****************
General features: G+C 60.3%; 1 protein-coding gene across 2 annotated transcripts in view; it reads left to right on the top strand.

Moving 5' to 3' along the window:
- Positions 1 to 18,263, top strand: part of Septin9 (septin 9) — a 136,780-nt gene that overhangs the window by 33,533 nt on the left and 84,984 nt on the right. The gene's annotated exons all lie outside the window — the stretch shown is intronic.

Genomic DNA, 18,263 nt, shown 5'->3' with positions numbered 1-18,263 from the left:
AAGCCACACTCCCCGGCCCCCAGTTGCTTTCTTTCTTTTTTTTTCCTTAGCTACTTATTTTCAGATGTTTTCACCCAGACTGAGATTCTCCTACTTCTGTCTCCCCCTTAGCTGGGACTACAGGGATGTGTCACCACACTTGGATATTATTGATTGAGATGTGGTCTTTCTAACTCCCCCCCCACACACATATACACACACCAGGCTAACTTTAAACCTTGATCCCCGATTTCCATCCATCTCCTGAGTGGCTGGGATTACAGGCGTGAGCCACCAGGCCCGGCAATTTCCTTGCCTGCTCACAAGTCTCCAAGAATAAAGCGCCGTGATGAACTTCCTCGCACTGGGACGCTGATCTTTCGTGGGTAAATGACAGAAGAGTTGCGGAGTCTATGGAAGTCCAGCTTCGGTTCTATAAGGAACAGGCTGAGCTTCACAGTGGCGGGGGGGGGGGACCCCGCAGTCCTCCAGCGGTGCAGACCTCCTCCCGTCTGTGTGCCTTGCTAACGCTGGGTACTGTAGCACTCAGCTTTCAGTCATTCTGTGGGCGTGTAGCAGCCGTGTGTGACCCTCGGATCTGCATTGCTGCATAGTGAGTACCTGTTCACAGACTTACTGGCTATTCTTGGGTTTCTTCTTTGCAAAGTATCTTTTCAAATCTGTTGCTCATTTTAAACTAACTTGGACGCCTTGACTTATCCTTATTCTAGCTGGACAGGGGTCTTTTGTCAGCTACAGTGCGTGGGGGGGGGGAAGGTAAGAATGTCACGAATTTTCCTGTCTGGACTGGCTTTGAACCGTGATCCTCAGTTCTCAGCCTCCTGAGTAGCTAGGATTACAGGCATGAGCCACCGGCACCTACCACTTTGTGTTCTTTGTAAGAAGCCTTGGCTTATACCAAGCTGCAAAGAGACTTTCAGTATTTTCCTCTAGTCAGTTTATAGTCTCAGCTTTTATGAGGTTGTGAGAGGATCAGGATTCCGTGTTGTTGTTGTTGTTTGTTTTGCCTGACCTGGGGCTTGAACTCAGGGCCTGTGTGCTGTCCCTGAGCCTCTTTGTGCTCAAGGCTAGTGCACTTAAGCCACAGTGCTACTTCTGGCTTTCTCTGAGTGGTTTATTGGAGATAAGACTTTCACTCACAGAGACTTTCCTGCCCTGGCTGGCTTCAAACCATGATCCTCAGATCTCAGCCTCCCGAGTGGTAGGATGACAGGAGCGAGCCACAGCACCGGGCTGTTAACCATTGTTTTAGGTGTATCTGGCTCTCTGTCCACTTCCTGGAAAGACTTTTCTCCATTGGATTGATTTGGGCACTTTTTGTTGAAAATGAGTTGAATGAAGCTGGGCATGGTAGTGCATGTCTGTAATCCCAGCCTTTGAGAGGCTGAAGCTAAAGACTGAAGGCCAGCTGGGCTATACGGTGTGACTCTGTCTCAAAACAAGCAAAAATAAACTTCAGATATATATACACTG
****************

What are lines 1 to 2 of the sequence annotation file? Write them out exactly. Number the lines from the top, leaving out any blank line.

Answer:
General features: G+C 60.3%; 1 protein-coding gene across 2 annotated transcripts in view; it reads left to right on the top strand.

Moving 5' to 3' along the window: